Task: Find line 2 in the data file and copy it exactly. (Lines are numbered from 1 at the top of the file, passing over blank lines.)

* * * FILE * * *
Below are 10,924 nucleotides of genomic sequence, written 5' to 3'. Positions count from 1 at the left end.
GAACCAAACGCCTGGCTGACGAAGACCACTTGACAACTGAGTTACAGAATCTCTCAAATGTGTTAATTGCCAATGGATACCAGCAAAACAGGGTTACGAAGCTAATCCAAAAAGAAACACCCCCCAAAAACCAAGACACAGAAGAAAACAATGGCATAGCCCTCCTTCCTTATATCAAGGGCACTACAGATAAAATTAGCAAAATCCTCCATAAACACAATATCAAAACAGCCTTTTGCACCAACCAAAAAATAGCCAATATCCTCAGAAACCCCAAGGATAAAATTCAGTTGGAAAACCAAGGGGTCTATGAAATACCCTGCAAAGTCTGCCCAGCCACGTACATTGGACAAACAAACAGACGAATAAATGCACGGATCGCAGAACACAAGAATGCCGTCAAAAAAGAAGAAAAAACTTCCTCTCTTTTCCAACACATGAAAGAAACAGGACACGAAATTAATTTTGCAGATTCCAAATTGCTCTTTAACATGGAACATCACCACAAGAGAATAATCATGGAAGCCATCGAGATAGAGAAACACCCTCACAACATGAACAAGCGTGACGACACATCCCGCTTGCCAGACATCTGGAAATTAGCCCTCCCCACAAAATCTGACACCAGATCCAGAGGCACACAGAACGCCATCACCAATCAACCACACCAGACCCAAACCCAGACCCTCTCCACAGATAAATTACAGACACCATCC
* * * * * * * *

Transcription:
GAACCAAACGCCTGGCTGACGAAGACCACTTGACAACTGAGTTACAGAATCTCTCAAATGTGTTAATTGCCAATGGATACCAGCAAAACAGGGTTACGAAGCTAATCCAAAAAGAAACACCCCCCAAAAACCAAGACACAGAAGAAAACAATGGCATAGCCCTCCTTCCTTATATCAAGGGCACTACAGATAAAATTAGCAAAATCCTCCATAAACACAATATCAAAACAGCCTTTTGCACCAACCAAAAAATAGCCAATATCCTCAGAAACCCCAAGGATAAAATTCAGTTGGAAAACCAAGGGGTCTATGAAATACCCTGCAAAGTCTGCCCAGCCACGTACATTGGACAAACAAACAGACGAATAAATGCACGGATCGCAGAACACAAGAATGCCGTCAAAAAAGAAGAAAAAACTTCCTCTCTTTTCCAACACATGAAAGAAACAGGACACGAAATTAATTTTGCAGATTCCAAATTGCTCTTTAACATGGAACATCACCACAAGAGAATAATCATGGAAGCCATCGAGATAGAGAAACACCCTCACAACATGAACAAGCGTGACGACACATCCCGCTTGCCAGACATCTGGAAATTAGCCCTCCCCACAAAATCTGACACCAGATCCAGAGGCACACAGAACGCCATCACCAATCAACCACACCAGACCCAAACCCAGACCCTCTCCACAGATAAATTACAGACACCATCC